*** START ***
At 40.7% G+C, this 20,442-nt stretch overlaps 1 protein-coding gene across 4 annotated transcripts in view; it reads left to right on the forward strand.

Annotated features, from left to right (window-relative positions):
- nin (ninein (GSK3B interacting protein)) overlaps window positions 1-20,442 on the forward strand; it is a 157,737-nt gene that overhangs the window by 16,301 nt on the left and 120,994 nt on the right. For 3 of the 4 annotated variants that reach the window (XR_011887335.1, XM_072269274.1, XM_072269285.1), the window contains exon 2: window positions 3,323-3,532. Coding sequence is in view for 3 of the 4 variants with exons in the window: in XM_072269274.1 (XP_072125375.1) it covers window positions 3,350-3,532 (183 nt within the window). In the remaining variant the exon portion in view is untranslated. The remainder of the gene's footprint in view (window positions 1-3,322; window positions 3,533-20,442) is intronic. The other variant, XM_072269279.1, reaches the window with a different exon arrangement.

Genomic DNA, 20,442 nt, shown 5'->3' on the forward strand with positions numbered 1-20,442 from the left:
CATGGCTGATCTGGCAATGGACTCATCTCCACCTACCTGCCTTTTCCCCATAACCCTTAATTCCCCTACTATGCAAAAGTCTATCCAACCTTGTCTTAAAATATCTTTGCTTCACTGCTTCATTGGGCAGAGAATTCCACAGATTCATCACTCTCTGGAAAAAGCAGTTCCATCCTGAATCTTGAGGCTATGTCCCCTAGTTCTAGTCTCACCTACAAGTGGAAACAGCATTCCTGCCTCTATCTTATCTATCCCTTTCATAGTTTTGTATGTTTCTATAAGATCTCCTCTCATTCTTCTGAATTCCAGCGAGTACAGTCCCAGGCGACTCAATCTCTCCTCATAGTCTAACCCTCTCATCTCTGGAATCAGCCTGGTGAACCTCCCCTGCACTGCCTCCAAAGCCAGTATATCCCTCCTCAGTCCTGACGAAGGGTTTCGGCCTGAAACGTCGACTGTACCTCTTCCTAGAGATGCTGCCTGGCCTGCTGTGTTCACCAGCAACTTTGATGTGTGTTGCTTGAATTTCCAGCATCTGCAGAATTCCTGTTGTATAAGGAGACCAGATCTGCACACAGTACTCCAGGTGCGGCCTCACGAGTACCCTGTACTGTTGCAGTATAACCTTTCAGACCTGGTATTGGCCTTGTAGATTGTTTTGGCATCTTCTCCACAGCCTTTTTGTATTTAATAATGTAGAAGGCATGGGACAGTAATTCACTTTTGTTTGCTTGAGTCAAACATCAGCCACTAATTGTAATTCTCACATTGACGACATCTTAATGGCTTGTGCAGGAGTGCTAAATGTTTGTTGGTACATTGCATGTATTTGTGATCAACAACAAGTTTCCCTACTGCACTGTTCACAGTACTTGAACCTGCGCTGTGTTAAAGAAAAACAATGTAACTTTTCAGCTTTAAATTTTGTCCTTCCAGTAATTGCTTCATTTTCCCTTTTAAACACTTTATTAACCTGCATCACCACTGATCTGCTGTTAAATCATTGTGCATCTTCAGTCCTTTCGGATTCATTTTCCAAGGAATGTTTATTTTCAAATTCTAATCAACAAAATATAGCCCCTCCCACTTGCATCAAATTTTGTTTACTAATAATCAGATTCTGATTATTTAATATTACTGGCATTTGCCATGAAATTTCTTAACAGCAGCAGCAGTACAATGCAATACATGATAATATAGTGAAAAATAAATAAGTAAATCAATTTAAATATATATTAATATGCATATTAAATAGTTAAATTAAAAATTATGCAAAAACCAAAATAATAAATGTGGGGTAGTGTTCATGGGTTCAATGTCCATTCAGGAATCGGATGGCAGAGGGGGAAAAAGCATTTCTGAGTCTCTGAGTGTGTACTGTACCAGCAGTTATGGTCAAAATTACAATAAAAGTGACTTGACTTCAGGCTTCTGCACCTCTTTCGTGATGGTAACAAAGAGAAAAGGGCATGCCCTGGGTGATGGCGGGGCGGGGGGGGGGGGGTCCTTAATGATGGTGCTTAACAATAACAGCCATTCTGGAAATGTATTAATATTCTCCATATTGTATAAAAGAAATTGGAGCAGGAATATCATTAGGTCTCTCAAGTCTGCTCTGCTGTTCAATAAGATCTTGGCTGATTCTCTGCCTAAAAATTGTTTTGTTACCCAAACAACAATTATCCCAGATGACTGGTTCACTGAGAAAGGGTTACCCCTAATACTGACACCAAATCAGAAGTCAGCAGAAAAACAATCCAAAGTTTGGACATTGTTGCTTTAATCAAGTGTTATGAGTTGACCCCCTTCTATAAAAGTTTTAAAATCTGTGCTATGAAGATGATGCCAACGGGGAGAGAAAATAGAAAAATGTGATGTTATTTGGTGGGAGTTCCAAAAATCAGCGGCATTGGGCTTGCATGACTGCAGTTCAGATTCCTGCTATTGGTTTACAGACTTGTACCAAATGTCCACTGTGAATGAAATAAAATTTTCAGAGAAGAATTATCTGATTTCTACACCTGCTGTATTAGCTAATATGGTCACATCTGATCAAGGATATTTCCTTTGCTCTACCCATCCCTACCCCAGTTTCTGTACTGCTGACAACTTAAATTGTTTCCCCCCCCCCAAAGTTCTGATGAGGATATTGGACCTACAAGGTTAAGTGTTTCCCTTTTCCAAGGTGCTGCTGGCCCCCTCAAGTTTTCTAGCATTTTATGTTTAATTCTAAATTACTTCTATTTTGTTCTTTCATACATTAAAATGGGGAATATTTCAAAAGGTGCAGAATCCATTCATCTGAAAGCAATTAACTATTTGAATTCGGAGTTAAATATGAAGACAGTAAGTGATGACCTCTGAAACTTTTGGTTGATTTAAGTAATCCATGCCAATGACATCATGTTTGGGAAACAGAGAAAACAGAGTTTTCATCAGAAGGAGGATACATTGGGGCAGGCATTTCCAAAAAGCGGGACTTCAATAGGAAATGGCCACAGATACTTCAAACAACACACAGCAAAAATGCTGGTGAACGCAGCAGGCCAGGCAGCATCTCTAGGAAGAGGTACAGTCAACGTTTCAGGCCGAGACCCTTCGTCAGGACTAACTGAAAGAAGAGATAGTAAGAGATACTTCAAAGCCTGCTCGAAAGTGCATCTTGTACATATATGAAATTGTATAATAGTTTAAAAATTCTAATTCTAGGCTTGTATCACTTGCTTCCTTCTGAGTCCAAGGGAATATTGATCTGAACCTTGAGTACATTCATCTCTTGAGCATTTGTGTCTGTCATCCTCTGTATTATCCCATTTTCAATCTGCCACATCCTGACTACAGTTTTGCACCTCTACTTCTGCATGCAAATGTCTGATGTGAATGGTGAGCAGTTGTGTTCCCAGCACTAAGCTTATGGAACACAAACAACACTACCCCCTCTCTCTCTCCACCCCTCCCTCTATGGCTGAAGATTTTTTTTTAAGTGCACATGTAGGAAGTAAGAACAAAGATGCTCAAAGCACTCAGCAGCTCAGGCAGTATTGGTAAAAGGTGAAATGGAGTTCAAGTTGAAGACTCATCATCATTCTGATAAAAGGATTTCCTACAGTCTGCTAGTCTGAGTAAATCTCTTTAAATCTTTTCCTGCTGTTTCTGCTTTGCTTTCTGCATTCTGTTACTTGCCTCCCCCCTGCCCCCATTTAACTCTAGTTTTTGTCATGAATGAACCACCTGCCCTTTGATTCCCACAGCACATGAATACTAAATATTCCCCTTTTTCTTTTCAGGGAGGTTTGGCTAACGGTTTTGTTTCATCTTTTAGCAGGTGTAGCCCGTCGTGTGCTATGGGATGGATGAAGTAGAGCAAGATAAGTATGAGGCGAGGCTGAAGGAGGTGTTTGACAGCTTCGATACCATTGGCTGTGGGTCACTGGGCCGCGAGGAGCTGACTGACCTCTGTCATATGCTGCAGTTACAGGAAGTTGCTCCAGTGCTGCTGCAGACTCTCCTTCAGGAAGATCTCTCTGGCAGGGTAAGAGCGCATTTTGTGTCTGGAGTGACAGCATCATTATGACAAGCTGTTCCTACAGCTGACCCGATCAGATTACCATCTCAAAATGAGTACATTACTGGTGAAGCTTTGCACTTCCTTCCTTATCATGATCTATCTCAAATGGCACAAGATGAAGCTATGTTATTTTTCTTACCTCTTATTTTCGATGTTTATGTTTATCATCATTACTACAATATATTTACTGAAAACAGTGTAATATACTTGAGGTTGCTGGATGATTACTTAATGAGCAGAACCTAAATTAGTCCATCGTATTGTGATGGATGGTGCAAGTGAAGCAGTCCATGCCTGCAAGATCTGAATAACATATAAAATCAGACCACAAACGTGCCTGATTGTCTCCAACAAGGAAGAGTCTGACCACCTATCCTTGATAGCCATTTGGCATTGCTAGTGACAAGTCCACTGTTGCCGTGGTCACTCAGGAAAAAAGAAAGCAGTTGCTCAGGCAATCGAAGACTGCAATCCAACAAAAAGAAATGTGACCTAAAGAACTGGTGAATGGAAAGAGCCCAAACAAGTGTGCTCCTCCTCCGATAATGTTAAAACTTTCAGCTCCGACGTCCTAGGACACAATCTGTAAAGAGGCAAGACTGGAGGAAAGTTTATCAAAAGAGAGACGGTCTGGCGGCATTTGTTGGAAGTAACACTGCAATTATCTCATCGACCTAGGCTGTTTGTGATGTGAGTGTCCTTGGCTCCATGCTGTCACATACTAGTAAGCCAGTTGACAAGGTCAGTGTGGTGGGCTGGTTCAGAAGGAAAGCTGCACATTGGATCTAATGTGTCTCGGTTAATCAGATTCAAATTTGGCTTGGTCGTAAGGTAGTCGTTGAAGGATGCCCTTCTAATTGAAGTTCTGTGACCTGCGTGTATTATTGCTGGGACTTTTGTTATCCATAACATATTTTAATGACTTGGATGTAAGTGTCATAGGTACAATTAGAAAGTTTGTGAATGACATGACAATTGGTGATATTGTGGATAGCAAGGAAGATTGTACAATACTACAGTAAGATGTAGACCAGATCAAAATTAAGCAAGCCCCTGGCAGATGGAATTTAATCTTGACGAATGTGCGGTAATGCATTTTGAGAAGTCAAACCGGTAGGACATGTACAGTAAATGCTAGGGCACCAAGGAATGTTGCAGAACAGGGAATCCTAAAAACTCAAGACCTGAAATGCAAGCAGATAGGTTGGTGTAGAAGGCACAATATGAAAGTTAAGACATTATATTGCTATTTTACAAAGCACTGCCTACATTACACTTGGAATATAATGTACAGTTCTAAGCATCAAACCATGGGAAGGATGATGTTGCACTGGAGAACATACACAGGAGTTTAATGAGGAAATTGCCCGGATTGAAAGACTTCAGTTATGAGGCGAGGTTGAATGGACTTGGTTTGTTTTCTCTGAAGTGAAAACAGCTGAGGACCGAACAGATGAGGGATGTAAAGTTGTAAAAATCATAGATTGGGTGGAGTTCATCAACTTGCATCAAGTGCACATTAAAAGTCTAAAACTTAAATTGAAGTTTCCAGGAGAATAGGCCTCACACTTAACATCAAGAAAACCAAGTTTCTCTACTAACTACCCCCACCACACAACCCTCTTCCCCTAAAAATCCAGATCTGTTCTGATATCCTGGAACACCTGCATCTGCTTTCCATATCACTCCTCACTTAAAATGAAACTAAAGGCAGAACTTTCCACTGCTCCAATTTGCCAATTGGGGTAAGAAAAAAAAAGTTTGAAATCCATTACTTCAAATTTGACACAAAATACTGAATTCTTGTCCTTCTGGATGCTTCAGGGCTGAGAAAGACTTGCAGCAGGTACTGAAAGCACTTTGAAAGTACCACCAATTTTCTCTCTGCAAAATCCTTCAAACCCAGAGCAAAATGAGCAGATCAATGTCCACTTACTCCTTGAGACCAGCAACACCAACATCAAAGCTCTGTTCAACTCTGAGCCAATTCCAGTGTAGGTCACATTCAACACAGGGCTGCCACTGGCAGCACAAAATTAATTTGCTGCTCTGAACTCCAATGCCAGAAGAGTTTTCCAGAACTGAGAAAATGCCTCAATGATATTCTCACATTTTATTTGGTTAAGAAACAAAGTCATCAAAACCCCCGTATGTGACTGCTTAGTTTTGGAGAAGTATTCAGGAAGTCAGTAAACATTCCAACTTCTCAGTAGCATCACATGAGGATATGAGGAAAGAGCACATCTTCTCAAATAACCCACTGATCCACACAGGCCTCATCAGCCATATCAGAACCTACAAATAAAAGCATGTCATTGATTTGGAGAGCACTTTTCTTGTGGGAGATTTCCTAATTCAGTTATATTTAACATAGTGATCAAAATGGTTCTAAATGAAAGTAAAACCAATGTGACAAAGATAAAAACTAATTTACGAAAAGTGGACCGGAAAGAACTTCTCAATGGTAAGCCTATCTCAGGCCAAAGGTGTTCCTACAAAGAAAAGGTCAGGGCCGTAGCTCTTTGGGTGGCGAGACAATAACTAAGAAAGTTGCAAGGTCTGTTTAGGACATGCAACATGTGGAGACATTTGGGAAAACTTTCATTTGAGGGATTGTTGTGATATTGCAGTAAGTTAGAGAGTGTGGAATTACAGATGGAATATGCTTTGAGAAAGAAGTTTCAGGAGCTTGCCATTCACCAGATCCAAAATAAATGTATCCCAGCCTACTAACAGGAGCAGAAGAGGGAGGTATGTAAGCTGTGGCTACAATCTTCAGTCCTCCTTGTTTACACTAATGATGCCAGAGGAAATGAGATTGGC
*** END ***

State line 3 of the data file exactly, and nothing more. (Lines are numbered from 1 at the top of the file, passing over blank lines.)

- nin (ninein (GSK3B interacting protein)) overlaps window positions 1-20,442 on the forward strand; it is a 157,737-nt gene that overhangs the window by 16,301 nt on the left and 120,994 nt on the right. For 3 of the 4 annotated variants that reach the window (XR_011887335.1, XM_072269274.1, XM_072269285.1), the window contains exon 2: window positions 3,323-3,532. Coding sequence is in view for 3 of the 4 variants with exons in the window: in XM_072269274.1 (XP_072125375.1) it covers window positions 3,350-3,532 (183 nt within the window). In the remaining variant the exon portion in view is untranslated. The remainder of the gene's footprint in view (window positions 1-3,322; window positions 3,533-20,442) is intronic. The other variant, XM_072269279.1, reaches the window with a different exon arrangement.